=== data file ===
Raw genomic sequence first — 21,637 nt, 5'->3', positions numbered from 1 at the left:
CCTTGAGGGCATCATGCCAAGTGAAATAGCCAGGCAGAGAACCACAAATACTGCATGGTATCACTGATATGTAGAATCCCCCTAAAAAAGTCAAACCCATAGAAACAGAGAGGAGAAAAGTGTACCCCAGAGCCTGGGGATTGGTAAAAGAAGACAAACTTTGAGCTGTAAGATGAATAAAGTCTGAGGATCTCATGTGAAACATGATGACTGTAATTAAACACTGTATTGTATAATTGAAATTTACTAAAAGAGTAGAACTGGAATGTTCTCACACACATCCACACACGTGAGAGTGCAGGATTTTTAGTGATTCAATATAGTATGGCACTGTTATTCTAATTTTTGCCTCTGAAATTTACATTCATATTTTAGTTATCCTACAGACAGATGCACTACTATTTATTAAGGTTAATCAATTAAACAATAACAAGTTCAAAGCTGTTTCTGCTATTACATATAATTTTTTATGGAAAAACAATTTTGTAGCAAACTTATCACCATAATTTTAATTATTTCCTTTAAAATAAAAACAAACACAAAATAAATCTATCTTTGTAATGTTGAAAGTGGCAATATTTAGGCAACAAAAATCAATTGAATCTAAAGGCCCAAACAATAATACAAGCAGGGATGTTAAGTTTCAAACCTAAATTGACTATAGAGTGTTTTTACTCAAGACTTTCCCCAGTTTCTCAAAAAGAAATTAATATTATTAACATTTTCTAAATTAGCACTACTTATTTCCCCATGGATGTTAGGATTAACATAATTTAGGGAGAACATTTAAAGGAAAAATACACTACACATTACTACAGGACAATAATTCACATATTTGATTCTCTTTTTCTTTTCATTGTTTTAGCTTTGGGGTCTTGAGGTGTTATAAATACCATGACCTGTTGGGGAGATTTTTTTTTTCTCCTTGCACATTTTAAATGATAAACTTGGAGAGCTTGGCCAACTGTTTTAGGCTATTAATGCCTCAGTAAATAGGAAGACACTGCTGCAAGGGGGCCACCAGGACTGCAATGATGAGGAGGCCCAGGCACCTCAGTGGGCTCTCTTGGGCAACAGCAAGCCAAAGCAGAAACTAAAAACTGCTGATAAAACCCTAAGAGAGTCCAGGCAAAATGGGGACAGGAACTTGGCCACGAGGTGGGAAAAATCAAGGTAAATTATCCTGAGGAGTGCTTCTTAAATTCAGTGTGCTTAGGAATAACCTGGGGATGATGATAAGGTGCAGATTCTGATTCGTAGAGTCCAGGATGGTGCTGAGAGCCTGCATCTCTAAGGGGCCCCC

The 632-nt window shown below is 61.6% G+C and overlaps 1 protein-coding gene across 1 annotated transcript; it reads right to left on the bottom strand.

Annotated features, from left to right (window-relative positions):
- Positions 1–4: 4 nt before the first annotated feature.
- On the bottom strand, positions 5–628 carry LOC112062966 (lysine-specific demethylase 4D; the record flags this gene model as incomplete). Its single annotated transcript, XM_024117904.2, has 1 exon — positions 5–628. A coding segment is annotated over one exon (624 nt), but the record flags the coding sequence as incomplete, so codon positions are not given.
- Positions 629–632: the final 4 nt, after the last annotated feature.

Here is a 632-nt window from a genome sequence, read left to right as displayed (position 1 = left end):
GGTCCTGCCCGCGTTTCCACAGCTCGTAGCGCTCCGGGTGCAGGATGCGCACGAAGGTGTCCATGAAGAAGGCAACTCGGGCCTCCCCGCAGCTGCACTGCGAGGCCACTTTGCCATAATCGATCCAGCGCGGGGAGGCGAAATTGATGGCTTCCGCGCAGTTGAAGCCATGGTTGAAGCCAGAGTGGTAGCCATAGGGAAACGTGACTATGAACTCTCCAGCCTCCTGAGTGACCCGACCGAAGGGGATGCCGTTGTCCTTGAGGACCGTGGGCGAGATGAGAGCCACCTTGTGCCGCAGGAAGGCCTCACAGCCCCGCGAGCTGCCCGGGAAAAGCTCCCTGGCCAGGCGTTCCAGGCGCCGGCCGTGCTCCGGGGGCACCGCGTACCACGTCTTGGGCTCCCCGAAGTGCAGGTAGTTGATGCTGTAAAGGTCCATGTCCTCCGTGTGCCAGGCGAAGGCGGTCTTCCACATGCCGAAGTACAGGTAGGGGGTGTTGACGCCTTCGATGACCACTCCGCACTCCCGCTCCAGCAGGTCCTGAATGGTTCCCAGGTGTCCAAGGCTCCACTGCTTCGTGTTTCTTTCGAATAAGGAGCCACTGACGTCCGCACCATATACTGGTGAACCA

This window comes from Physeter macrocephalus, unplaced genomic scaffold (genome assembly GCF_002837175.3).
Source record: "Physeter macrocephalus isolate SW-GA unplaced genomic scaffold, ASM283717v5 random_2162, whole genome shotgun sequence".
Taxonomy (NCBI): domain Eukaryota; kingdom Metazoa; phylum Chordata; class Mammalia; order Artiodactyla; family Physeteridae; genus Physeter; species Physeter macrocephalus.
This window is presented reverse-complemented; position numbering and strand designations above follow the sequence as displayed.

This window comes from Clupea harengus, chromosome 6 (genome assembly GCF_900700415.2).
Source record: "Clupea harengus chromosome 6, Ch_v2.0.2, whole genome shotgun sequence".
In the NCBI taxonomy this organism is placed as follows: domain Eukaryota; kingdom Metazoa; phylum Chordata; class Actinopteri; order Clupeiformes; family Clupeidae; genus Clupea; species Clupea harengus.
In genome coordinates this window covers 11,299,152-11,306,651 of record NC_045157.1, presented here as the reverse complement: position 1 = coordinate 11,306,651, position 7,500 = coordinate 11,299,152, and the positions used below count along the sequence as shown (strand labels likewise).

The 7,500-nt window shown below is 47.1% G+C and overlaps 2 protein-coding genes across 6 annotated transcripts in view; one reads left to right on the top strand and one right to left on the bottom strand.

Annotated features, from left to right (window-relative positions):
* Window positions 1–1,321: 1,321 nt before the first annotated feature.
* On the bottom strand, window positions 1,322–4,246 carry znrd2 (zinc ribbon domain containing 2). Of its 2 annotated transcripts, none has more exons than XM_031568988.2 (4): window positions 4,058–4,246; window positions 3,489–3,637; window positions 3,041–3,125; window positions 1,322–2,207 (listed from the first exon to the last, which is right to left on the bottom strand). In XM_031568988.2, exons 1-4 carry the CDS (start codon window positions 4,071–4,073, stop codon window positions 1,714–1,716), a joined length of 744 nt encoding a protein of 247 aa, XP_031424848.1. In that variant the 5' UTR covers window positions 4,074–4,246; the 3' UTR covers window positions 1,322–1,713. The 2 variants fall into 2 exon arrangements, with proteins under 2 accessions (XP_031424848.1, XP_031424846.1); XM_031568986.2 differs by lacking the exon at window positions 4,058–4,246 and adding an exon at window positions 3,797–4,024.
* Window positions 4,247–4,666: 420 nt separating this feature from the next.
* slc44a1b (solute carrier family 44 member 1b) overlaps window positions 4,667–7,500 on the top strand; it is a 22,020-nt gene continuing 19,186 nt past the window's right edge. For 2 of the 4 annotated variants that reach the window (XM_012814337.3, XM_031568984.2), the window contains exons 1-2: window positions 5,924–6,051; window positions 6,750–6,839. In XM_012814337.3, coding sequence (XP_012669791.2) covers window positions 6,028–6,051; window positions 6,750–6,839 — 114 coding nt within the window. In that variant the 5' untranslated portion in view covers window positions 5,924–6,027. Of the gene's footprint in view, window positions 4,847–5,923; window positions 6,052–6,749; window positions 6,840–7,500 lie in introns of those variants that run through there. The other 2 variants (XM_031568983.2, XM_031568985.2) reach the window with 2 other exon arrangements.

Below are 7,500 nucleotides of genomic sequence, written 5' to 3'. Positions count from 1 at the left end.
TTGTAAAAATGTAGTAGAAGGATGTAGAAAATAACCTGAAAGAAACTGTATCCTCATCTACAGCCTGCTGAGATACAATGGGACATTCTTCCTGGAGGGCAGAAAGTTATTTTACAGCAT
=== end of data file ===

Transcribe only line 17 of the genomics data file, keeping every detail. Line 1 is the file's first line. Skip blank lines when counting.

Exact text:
In genome coordinates this window covers 11,299,152-11,306,651 of record NC_045157.1, presented here as the reverse complement: position 1 = coordinate 11,306,651, position 7,500 = coordinate 11,299,152, and the positions used below count along the sequence as shown (strand labels likewise).